The Publishers Weekly Review of “Old Man’s War”

I’ve seen it, and to sum up: Wow. It’s a starred review, which means they’re singling it out for attention among the other books reviewed that week, and here’s the first sentence:

Though a lot of SF writers are more or less efficiently continuing the tradition of Robert A. Heinlein, Scalzi’s astonishingly proficient first novel reads like an original work by the late grand master.

The rest of the review is pretty nice, too.

My two immediate thoughts after reading that first sentence were “Gee, I’m glad I thanked Robert Heinlein in my acknowledgments” (since this makes it abundantly clear I know my obvious debt to the man), and “I hope the reviewer means something like Starship Troopers and not The Cat Who Walks Through Walls.” Fortunately, the two Heinlein works explicitly noted by the reviewer were Troopers and Time Enough for Love. Since the book is explicitly modeled after the first and the second is my favorite Heinlein book, you can imagine I am pleased with the comparisons. The review also notes that I’m not just channeling Heinlein, which of course also pleases me; one does like to have credit for one’s own imagination.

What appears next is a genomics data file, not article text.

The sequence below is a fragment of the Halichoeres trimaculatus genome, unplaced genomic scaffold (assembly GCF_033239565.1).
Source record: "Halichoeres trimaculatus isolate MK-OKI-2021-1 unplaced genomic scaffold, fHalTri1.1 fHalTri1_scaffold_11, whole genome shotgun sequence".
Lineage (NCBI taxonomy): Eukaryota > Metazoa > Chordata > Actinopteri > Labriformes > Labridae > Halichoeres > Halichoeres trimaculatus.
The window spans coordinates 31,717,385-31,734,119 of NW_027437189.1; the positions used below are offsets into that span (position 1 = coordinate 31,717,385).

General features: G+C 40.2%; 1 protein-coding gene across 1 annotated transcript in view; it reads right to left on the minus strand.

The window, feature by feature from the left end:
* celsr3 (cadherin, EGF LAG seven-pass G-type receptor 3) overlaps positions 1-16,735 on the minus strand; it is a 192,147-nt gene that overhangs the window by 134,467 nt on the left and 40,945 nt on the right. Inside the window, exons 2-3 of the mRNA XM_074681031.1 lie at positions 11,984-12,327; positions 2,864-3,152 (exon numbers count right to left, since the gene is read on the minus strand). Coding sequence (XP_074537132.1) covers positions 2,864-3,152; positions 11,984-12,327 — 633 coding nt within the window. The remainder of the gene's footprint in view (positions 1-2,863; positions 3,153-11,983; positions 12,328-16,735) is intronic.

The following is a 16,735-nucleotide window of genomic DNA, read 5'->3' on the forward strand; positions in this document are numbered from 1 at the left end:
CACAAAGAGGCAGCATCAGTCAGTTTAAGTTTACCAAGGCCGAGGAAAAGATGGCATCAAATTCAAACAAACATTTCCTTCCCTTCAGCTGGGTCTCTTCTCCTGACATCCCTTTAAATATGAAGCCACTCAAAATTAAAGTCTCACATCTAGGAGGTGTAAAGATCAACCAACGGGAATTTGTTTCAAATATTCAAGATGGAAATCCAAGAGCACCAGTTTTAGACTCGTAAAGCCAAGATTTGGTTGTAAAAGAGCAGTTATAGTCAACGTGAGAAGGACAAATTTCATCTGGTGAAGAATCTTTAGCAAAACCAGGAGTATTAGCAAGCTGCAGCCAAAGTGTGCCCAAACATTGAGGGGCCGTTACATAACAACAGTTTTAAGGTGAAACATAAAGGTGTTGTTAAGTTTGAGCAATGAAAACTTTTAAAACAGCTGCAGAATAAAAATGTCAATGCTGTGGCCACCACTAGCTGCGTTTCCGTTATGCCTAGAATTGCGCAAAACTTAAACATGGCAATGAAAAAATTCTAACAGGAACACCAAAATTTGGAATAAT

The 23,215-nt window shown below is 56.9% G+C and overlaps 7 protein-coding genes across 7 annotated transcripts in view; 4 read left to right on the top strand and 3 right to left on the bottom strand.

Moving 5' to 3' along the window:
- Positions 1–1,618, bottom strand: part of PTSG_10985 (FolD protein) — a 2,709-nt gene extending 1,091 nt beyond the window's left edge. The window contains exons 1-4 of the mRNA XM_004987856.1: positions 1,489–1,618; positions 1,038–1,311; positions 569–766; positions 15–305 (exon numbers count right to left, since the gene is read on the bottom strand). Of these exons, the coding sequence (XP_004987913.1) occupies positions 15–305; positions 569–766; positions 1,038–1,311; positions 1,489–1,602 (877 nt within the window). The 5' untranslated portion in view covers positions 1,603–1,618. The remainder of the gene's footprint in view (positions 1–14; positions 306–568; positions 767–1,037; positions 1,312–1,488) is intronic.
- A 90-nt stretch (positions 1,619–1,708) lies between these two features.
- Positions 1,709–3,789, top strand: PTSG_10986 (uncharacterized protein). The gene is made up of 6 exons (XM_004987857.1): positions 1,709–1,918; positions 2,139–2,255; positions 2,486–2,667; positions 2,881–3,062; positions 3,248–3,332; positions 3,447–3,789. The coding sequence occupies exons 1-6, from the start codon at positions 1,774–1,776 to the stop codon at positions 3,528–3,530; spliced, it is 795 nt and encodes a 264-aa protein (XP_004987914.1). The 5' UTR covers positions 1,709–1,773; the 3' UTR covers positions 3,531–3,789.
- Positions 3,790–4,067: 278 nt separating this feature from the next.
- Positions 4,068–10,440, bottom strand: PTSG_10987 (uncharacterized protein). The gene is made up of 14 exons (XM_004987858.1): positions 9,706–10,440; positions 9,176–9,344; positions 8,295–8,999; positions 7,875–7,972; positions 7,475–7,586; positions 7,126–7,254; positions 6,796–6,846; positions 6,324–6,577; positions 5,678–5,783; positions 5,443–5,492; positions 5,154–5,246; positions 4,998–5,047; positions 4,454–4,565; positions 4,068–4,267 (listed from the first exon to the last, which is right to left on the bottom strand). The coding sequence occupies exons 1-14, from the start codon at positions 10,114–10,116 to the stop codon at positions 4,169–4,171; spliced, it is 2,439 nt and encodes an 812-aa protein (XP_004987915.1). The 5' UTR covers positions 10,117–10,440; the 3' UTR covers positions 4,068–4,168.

Getting a PW review is good publicity, getting a starred review is better, and then having the actual review read as this one, I think, is the best of all. This is potentially good news for the sales health of the book, and there’s no question I’m thankful for that. It’s hard to get noticed as a debut novelist in any genre.

Now the real question is: Will a good review of the book in PW boost sales like a good review from Instapundit? Because take it from a guy whose Amazon ranking went up by a factor of over 100 after his mention, Glenn moves the goods. We’ll see if PW can match that.